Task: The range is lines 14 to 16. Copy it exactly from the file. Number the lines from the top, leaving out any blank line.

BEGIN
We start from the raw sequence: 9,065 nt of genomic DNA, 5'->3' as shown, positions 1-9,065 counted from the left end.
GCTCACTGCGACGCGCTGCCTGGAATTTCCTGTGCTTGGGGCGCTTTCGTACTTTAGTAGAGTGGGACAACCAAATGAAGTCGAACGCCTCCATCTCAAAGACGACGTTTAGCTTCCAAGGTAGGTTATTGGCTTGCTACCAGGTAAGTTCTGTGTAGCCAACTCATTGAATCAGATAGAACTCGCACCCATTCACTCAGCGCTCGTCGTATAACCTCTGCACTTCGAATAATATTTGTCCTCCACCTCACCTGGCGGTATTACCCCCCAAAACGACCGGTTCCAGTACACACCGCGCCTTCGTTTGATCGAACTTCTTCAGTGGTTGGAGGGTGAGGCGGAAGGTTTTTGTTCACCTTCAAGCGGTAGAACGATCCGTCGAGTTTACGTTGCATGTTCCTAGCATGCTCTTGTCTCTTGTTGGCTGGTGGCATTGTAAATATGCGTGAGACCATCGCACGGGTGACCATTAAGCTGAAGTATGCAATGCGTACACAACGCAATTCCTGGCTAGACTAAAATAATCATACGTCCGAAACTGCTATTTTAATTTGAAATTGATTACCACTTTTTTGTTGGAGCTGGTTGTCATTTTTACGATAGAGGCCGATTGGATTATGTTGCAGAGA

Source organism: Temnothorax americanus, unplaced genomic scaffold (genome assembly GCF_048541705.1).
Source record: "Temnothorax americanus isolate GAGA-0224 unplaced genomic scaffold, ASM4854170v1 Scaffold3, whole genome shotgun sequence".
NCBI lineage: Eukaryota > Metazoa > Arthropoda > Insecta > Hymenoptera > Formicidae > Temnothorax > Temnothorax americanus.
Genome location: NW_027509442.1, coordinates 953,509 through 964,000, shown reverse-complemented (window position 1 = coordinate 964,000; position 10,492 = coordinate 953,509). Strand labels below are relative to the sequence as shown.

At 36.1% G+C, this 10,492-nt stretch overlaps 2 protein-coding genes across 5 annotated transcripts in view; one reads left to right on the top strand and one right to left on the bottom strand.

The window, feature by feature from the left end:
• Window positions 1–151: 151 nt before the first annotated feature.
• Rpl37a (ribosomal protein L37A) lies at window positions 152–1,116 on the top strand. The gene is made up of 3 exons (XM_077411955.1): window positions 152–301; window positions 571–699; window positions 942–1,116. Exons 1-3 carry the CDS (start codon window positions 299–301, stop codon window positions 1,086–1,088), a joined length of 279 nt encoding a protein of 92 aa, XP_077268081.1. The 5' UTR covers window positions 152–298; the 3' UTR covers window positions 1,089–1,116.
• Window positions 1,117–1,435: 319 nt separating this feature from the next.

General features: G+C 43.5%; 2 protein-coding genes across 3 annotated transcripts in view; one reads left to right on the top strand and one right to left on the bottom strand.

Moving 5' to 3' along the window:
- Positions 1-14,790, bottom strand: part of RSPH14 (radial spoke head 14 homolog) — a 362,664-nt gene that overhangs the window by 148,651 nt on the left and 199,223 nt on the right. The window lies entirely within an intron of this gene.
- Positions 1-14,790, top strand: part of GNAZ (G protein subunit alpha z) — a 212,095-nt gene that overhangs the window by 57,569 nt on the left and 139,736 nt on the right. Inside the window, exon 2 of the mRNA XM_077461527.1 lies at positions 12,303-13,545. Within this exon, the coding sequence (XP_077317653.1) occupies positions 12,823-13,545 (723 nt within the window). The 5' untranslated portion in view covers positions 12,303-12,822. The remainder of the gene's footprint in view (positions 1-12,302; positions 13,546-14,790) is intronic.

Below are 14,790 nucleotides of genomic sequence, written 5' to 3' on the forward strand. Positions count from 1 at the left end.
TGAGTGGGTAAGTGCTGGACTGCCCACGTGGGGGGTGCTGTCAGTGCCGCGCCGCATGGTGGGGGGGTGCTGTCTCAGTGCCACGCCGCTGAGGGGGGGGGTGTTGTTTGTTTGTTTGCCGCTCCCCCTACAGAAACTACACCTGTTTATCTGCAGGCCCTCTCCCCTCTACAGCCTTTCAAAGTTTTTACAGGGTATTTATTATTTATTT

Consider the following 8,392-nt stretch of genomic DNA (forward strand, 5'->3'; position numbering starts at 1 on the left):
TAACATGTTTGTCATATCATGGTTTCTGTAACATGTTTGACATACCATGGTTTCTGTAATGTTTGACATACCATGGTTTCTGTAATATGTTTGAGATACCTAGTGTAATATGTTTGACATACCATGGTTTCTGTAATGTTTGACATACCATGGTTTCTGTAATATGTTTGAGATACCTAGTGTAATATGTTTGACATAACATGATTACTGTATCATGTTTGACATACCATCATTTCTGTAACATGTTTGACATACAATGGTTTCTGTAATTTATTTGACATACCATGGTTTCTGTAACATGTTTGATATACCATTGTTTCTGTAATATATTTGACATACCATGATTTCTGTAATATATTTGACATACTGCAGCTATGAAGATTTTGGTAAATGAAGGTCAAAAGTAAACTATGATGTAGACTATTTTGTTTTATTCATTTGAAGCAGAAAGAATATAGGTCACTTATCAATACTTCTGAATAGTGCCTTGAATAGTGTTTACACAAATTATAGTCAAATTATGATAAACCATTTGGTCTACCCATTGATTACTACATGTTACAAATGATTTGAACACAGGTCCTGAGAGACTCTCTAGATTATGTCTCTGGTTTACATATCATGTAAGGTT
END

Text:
- Positions 1-14,790, bottom strand: part of RSPH14 (radial spoke head 14 homolog) — a 362,664-nt gene that overhangs the window by 148,651 nt on the left and 199,223 nt on the right. The window lies entirely within an intron of this gene.
- Positions 1-14,790, top strand: part of GNAZ (G protein subunit alpha z) — a 212,095-nt gene that overhangs the window by 57,569 nt on the left and 139,736 nt on the right. Inside the window, exon 2 of the mRNA XM_077461527.1 lies at positions 12,303-13,545. Within this exon, the coding sequence (XP_077317653.1) occupies positions 12,823-13,545 (723 nt within the window). The 5' untranslated portion in view covers positions 12,303-12,822. The remainder of the gene's footprint in view (positions 1-12,302; positions 13,546-14,790) is intronic.

Below are 14,790 nucleotides of genomic sequence, written 5' to 3' on the forward strand. Positions count from 1 at the left end.